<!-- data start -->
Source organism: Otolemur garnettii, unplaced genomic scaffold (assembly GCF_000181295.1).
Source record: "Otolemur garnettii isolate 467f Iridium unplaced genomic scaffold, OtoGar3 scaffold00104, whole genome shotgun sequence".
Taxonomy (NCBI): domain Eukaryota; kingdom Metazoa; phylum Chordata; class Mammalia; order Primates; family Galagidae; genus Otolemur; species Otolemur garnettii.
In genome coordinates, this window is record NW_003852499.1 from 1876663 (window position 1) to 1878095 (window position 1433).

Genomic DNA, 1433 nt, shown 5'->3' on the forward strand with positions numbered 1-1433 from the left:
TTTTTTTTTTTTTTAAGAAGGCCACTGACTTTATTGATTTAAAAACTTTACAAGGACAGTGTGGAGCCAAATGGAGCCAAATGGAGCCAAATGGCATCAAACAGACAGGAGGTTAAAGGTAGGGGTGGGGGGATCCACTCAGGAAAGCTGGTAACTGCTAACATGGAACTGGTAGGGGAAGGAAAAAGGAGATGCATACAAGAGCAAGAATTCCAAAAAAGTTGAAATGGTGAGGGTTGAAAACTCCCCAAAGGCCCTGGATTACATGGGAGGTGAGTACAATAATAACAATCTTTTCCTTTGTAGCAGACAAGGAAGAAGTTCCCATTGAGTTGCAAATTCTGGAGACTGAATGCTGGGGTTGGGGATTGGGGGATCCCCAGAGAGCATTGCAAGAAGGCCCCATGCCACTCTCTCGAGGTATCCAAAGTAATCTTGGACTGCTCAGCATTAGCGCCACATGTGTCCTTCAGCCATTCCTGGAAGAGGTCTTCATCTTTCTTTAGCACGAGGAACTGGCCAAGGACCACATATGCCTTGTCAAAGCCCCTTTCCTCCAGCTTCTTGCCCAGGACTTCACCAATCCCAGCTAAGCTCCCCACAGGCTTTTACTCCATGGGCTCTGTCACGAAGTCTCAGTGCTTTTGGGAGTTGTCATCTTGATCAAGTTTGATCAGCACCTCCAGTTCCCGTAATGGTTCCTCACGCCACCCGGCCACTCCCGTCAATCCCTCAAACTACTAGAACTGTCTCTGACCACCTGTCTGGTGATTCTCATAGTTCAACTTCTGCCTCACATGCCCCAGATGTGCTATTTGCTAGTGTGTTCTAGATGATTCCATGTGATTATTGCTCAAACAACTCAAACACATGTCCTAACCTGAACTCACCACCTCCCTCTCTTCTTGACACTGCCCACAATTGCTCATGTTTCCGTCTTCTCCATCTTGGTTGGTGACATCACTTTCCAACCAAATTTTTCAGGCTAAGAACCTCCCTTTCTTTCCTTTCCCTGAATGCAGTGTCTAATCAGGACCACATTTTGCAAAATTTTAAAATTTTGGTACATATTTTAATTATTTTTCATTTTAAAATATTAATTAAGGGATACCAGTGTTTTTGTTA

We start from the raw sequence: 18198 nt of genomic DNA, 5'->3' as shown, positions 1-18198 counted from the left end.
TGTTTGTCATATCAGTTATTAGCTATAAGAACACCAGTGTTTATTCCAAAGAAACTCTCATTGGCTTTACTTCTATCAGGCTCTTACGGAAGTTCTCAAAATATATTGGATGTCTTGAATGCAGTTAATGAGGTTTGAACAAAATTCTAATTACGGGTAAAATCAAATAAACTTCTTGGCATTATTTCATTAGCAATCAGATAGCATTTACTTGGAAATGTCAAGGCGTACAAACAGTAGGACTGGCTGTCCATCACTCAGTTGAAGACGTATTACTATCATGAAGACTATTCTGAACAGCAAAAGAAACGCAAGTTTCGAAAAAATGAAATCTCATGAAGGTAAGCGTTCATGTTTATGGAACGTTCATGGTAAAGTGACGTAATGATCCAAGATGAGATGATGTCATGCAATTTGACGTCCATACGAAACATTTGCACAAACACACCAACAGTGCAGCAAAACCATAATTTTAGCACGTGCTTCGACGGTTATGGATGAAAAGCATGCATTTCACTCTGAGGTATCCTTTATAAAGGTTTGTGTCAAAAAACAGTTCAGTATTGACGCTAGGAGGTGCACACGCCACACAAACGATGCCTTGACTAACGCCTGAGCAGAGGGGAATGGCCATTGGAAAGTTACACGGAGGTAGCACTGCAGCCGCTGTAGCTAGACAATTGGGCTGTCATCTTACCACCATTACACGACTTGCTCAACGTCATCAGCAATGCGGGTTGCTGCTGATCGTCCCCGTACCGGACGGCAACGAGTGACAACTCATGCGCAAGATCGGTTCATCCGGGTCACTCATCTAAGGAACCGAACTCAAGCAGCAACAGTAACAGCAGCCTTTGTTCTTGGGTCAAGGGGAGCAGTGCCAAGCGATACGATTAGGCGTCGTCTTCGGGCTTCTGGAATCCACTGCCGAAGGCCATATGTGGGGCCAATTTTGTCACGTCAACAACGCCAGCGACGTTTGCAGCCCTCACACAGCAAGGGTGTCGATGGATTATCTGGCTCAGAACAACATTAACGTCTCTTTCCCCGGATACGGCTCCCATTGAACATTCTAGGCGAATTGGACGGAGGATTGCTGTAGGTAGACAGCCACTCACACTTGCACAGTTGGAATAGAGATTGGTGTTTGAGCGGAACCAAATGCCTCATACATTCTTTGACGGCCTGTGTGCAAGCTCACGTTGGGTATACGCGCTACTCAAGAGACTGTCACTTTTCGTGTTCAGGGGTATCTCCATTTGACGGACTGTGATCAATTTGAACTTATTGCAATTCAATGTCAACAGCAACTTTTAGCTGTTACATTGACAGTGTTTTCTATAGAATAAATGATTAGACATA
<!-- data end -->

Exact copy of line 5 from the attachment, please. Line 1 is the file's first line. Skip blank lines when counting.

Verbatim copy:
Genomic DNA, 1433 nt, shown 5'->3' on the forward strand with positions numbered 1-1433 from the left: